Thursday, March 17, 2016


On the bus on the way to uni this morning, I found myself listening to a song about regret. It is on my walking playlist and so I listen to this song all the time, but this morning it really affected me. Suddenly, I was overcome by a crashing wave of regret. Not for any one thing in particular, but for so many little things. We were passing the boys' first primary school and I wished things had turned out differently. Then I started to think about all the other things I wish had turned out differently and how I regret so much of my own attitudes and actions that played into how things eventually came to be.

It's funny, it must be an age thing. In my past I've felt strongly that I regretted nothing in my life because my life as it was had led me to the place in time that I was when I was not regretting anything. That last bit hasn't changed much. I am still satisfied with where I am in my life. I have so much of everything I ever wanted - I would not risk losing any of that now.

Still, I think about things I would have liked to not have in my past. Especially things I could have influenced to be different if I had only had more self-awareness.

This is all very vague, I know. The feeling was very vague. My point is, I can see now why talk of regret usually turns to later stages of life, or perhaps it is maturity. I can see why it is older people who say, 'I hope you don't live to regret this.' Living to regret something refers to having the hindsight to see how one's actions, which might seem small at the time, contribute to an overall curve of a person's life. One attitude feeds another, and one action leads to other actions.

I think these feelings stem from watching my sixteen year old dig into the tracks he's already made. He's not happy, and I can see he wants his life to change, but his pride and stubbornness is getting in his way and while he steadfastly holds onto the belief that just being determined reality must bend to his will, will somehow make it so, his options are diminishing every day. It seems inevitable that he will have to move from Templestowe to Doncaster Secondary. He will lose the control he might have had over his education, all because he wouldn't attend classes he chose over the past two years, and with his choices restricted this year (as a result of his previous actions and attitudes) he has dug his heels in and is refusing to attend two of his classes this semester as well.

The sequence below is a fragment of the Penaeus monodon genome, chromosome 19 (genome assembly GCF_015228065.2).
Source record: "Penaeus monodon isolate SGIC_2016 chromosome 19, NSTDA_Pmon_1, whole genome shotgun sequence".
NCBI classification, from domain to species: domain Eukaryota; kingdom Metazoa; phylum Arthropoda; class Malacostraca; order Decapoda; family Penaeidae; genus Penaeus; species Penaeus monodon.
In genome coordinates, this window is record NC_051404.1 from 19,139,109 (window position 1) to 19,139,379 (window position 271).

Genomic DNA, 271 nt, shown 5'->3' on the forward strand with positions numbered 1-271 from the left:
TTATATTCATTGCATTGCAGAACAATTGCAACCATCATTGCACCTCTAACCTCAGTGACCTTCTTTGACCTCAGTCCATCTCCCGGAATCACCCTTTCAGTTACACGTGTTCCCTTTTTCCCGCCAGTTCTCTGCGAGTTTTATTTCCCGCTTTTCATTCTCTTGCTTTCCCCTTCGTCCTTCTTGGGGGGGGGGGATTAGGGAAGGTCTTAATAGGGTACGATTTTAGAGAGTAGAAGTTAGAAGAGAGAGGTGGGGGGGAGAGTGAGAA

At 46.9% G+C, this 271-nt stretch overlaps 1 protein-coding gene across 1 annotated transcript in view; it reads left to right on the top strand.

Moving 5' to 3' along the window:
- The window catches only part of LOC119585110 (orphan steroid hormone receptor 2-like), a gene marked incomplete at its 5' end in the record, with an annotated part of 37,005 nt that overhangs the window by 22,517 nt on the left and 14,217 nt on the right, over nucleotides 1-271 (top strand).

He keeps saying that he will change his attitude if we just let him do the classes he wants to do, but he cannot see that we did that for two years and his attitude didn't change. He has to accept the consequences of his actions, but he is determined to cut his nose off to spite his face because he wants everything his way, NOW!

I can't decide if I regret sending him to Templestowe, or regret letting him go to school when I had believed homeschooling would suit his temperament better, or what... Certainly, he doesn't believe 'the rules' apply to him, though he is very keen that they should be enforced with everyone else. Maybe he had too much choice at Templestowe and it fed his belief that he should not be expected to do anything he is not wholly inspired by? Maybe a school with fewer options would have been better for him?

Will he regret this when he's more mature?

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Good Job!